Skip to main content

Daily Mutilation

Songs in my head:
"Daily Mutilation" by the Posies
"Is She Really Going Out With Him?" by Joe Jackson

The soundtrack to the Anti-Valentine's Day party is complete. Five discs of songs with lyrics about breaking up, discontent, unhappiness, regret and so on. Here are some of the other songs:

"I'm Not Calling You" by Lifetime
"The More You Ignore Me, The Closer I Get" by Morrissey
"Via Chicago" by Wilco
"Daily Mutilation" by the Posies
"Explode and Make Up" by Sugar
"Make It Easy on Yourself" by the Walker Brothers
"Operator" by Jim Croce
"The Brides Have Hit Glass" by Guided By Voices
"All By Myself" by Eric Carmen
"Never Gonna Fall in Love Again" by Eric Carmen
"Another Saturday Night" by Sam Cooke
"Alone Again (Naturally)" by Gilbert O'Sullivan
"Without You" by Nilsson
"Sent You Up" by Knife in the Water
"The KKK Took My Baby Away" by the Ramones
"Broken Heart" by Spiritualized
"The End of July" by Sarge
"Why Bother?" by Weezer
"Pictures of You" by the Cure
"Simple Twist of Fate" by Bob Dylan
"Never Tear Us Apart" by INXS

Very cool to see this show get this kind of coverage. It's because of the pre-Good Show show, The Tom and Steve Show, that I got/stole/ripped-off the idea for the Anti-Valentine's Day Party.

I found this site this afternoon. As a fan of the band, I'm glad to see such an extensive site devoted to them.


Anonymous said…
One of my favorite breakup/anti-relationship songs is "Wish Me Well" by the Bouncing Souls.

I also really like "Long Distance" by All, although I couldn't listen to it for at least six months after breaking up with my first love, because it described our relationship and breakup perfectly -- right down to the "We both know how hard it is for both of us to try/And we both know how hot it is in Texas in July."

Popular posts from this blog

The Complete Idiot's Guide to Catherine Wheel

Originally posted: Tuesday, August 29th, 2006 Despite managing to release five proper albums, Catherine Wheel was one of those bands that always seemed to slip past the mainstream rock crowd. Yes, they got some nice airplay in their day, but people seem to have forgotten about them. You may hear “Black Metallic” or “Waydown” on a “classic alternative” show on Sirius or XM or maybe even on terrestrial radio, but that’s about it. For me, they were one of most consistent rock bands of the ’90s, meandering through shoegazer, hard rock, space rock and pop rock, all while eluding mainstream pigeonholing. Led by the smooth, warm pipes of vocalist/guitarist Rob Dickinson (cousin of Iron Maiden’s Bruce Dickinson), Catherine Wheel featured Brian Futter on lead guitar, Dave Hawes on bass and Neil Sims on drums. They weren’t a pretty-boy guitar band, but they weren’t a scuzzy bunch of ragamuffins either. Though the band hailed from England, Catherine Wheel found itself more welcome on American air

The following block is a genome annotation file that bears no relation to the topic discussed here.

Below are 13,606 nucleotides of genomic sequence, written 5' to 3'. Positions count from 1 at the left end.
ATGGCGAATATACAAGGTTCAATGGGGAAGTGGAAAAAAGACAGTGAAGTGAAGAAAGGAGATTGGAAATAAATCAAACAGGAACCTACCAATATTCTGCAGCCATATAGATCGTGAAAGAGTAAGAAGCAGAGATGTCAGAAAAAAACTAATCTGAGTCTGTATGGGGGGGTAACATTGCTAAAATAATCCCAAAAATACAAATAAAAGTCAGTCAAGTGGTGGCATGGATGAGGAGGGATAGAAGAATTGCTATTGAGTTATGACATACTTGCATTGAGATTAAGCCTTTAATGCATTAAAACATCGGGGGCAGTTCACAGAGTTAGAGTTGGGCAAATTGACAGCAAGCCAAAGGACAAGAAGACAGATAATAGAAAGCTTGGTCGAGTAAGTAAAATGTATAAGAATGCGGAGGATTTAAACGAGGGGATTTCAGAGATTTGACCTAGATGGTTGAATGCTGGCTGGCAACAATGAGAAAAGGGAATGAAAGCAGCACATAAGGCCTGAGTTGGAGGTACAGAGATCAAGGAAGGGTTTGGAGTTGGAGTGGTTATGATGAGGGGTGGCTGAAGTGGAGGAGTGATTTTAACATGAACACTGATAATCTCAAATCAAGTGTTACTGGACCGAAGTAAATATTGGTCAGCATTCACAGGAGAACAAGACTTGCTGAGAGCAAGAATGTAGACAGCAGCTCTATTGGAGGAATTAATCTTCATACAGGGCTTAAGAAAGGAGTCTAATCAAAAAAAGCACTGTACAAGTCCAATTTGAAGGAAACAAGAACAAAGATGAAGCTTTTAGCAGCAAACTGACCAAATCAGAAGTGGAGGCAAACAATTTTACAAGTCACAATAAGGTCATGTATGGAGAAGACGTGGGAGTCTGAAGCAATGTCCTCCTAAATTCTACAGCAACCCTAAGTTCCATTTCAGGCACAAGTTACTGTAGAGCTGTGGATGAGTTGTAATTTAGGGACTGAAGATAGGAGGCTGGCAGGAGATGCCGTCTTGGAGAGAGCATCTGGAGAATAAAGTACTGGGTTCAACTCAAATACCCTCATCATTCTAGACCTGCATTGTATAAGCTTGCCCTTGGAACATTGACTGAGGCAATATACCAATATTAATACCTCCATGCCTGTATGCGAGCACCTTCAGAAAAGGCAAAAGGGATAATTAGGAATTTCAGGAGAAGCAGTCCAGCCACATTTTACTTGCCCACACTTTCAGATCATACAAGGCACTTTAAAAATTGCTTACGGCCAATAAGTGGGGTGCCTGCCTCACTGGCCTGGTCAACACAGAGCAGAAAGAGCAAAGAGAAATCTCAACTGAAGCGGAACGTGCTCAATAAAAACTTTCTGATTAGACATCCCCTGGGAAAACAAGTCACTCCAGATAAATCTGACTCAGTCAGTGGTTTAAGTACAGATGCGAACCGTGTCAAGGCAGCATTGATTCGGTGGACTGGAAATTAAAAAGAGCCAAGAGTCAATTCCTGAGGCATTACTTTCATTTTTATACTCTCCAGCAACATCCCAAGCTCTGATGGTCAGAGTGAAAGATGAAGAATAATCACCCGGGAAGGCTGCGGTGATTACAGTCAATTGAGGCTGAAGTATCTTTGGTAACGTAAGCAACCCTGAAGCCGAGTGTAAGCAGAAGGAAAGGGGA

I ain't got no crystal ball

I've never been a big fan of Sublime's reggae-punk-ska, but I feel bad for their hardcore fans. Billboard reports that a four-disc box set featuring previously released and unreleased material is on the way. How is this a bad thing? Well, the number of posthumous vault-raiding collections greatly outnumber the band's proper releases. That usually isn't a problem, but the quality of them is very suspect. When they were together, the band recorded three proper albums, Robbin' the Hood , 40 Oz. to Freedom and Sublime . Sublime would be the band's breakthrough record with the mainstream, but that success was very bittersweet. Shortly before its release, frontman/guitarist/songwriter Bradley Nowell died of a heroin overdose. In the following years, the effects of apparently a bad record deal have yielded compilation after compilation. Here's the rundown so far: Second Hand Smoke (1997) Stand By Your Van -- Sublime Live in Concert (1998) Sublime Acoustic: Br

Best of 2021

  Last year, my attention span was not wide enough to listen to a lot of LPs from start to finish. Too much went on in 2020 to focus on 10-15 albums, so I went with only a couple to spotlight. Well, 2021 was a little better, as I have a list of top four records, and a lot of individual tracks.  (I made a lengthy Spotify playlist ) So, without further ado, here’s my list of favorites of the year: Albums Deafheaven, Infinite Granite (listen) Hands down, my favorite album of the year. I was not sure where Deafheaven would go after another record that brought My Bloody Valentine and death metal fans together, but they beautifully rebooted their sound on Infinite Granite. The divisive goblin vocals are vastly pared-down here, as are the blast beats. Sounding more inspired by Slowdive, the band has discovered a new sonic palette that I hope they explore more of in the future. It’s a welcome revelation. I still love their older material, but this has renewed my love of what these guys do.  J